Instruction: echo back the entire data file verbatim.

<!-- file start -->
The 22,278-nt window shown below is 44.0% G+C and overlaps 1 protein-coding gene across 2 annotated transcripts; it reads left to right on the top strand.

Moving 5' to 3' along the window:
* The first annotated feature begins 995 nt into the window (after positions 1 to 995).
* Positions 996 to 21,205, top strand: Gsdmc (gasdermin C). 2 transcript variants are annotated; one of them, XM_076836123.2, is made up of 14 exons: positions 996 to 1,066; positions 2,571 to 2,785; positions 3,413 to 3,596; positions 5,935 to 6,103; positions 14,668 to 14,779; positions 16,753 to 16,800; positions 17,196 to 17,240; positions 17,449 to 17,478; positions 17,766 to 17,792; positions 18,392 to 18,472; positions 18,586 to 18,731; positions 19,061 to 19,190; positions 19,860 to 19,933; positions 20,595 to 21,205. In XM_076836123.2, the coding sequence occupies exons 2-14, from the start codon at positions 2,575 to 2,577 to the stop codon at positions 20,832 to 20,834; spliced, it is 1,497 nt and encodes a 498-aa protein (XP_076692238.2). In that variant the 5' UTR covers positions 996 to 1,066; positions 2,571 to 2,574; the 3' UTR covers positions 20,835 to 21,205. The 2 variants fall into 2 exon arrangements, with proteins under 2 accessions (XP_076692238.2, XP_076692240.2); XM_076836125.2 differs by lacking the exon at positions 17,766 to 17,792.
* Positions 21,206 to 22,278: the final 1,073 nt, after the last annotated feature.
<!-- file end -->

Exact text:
The 22,278-nt window shown below is 44.0% G+C and overlaps 1 protein-coding gene across 2 annotated transcripts; it reads left to right on the top strand.

Moving 5' to 3' along the window:
* The first annotated feature begins 995 nt into the window (after positions 1 to 995).
* Positions 996 to 21,205, top strand: Gsdmc (gasdermin C). 2 transcript variants are annotated; one of them, XM_076836123.2, is made up of 14 exons: positions 996 to 1,066; positions 2,571 to 2,785; positions 3,413 to 3,596; positions 5,935 to 6,103; positions 14,668 to 14,779; positions 16,753 to 16,800; positions 17,196 to 17,240; positions 17,449 to 17,478; positions 17,766 to 17,792; positions 18,392 to 18,472; positions 18,586 to 18,731; positions 19,061 to 19,190; positions 19,860 to 19,933; positions 20,595 to 21,205. In XM_076836123.2, the coding sequence occupies exons 2-14, from the start codon at positions 2,575 to 2,577 to the stop codon at positions 20,832 to 20,834; spliced, it is 1,497 nt and encodes a 498-aa protein (XP_076692238.2). In that variant the 5' UTR covers positions 996 to 1,066; positions 2,571 to 2,574; the 3' UTR covers positions 20,835 to 21,205. The 2 variants fall into 2 exon arrangements, with proteins under 2 accessions (XP_076692238.2, XP_076692240.2); XM_076836125.2 differs by lacking the exon at positions 17,766 to 17,792.
* Positions 21,206 to 22,278: the final 1,073 nt, after the last annotated feature.